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Published: 2007/11/17
by Josh Klemons

WMD’S, Neighborhood Theatre, Charlotte, NC- 11/6

Photo by Brad Kuntz

Throughout the years, I have seen Keller Williams in numerous capacities. I have seen him in tiny bars and giant festivals. I have seen him alone (of course!) and with String Cheese as a backing band. I have seen him sit in with Leftover Salmon; I have seen him share the stage with Larry and Jenny Keel. Now, I have seen Keller in yet another context. On November 6, at the Neighborhood Theatre in Charlotte, North Carolina, Keller became the rhythm guitarist/lead singer in a rock and roll band. The band is the WMD'S, the show is one worth seeing.

Accompanied by Gibb Droll on guitar, Keith Moseley (SCI) on bass and Jeff Sipe on drums, Keller's music took on a whole new energy and feel. I am used to hearing Keller enter stage before seeing him. Usually, using his wireless system, he is playing for us before leaving the quiescence of backstage. He walks on stage, barefoot and smiling, and already well into some new funk jam. It was therefore interesting to see him take the stage with his band mates this night, looking like any other rock and roll band. (Granted Keller was still barefoot.) They came out, they tuned up their instruments, they smiled and waved to the crowd, who were yelling and smiling right back. They played the first notes for was to be a long and fun night, full of surprises and energy.

I knew Gibb Droll by name only from the Gibb Droll band. That was the extent of my previous familiarity with him. Well after one night with him, he might just be my new favorite guitar player. At times he sounded like Jerry, at others he sounded like Steve Kimock. He played melodic licks over Keller’s strong rhythms. He took tasteful solos over breakdowns. He flatpicked with the greats when the band went acoustic. He played country, rock, funk and reggae like a seasoned pro. And of course, he can peak a solo like so few guitar players out there can do so well, with power and strength.

At one point, they all put down their electric instruments, including Keller who is surprisingly good with a Whammy Bar. Keith switched over to the acoustic bass, Gibb to a guitar and Keller pulled out a mini 12 string guitar from which he had removed several of the strings. He seemed to have it strung like a mandolin, and if that was what he was going for, then he pulled it off nicely. They played a few songs and then went back to the electrics and the rock and roll.

The band played a variety of covers along with Keller songs, old and new. As with anything Keller, there was a lot of Dead stuck in there at different points in the night. Keller had a microphone hooked up to pedals and effects that he used for anything from singing funny sounds to simulating a talk box. The band started one piece and Keller was at the mic singing the melody to "Dark Star." Then the band went into "Brown Eyed Women," which they played in its entirety. It was the only time of the night that Keith took over the role of lead vocalist and it was a great fit. They also did a stirring rendition of the Butthole Surfer’s "Pepper." You know, “Falling like an avalanche coming down a mountain.” They played a very cool funky version of "Girl from Ipanema" and a great country reggae rock version on Yonder Mountain String Band’s "New Horizons." Gibb had already showed us that he could flatpick during the acoustic portion of the show. But this song took it to new levels. The song started with an intro that sounded almost like "The Other One," and it kept that feel as the song began. Then suddenly they were two-stepping it and it was a hoe-down and people were loving it. When it got to Gibb’s solo, he stepped in like it was all that he knew how to do and he was flatpicking it on his electric. Then his solo shifted and led the band back into the reggae style that it had started with. It was a thing of beauty and may have been the best solo of the night.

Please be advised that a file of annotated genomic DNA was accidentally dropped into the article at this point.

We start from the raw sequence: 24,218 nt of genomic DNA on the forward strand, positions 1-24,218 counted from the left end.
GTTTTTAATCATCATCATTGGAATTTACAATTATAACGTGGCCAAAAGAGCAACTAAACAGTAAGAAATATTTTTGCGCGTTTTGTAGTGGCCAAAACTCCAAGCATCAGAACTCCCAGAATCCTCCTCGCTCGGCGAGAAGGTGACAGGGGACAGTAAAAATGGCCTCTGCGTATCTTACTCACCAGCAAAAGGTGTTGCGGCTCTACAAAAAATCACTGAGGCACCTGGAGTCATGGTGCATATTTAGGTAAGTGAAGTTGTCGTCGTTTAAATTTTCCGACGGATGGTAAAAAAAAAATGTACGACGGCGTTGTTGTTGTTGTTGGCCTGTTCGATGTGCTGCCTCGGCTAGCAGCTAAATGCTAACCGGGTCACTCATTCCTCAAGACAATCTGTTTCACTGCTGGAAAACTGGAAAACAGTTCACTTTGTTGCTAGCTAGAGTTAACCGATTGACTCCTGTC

The second set opened with all the boys walking onto stage and picking up bass guitars. I was hoping for a rendition of Spinal Tap’s "Big Bottom," but instead they played "Novelty Song" where Keller instructs us to “tune out the words and focus on the bass.” Each player approached the instrument the way that you would have expected him to. Keith held down the bass-bass part. Keller took over the funky chordal rhythms-bass and Gibb noodled between and jammed along with the lead-bass. Of course, all the while on the kit is the rock wall that is Jeff Sipe. The guy is a machine. He is everything to everyone. He is matching melody lines while holding down the rhythm and playing off the bass. It was easy to see why Keller had picked his band. He was lucky to get them; they are seasoned players all the way around. And whether they were all on bass, playing acoustic instruments or taking on funky Keller songs like "Freeker by the Speaker," they made it look easy.

This is a new and interesting role for Keller to put himself into. I was impressed with how well it worked. After String Cheese recorded Breathe with Keller, I read an interview with Bill Nershi. He made a comment about what a good band director Keller is. He hears everything in his head and he is good at helping everyone to find it and bring it out. This did not appear to be the case with the WMD’S. It seemed as if he had found himself some excellent musicians, brought them all into the same room, and had joined them as a member of the band, rather than as a director and it was a pleasure to see him get to be one of the boys for a change. After over a decade of touring solo, it must be nice for him to have a safety net and constant inspirational drive joining him onstage night after night. I hope that this lineup inspires him to push the boundaries of his music even further in the future.

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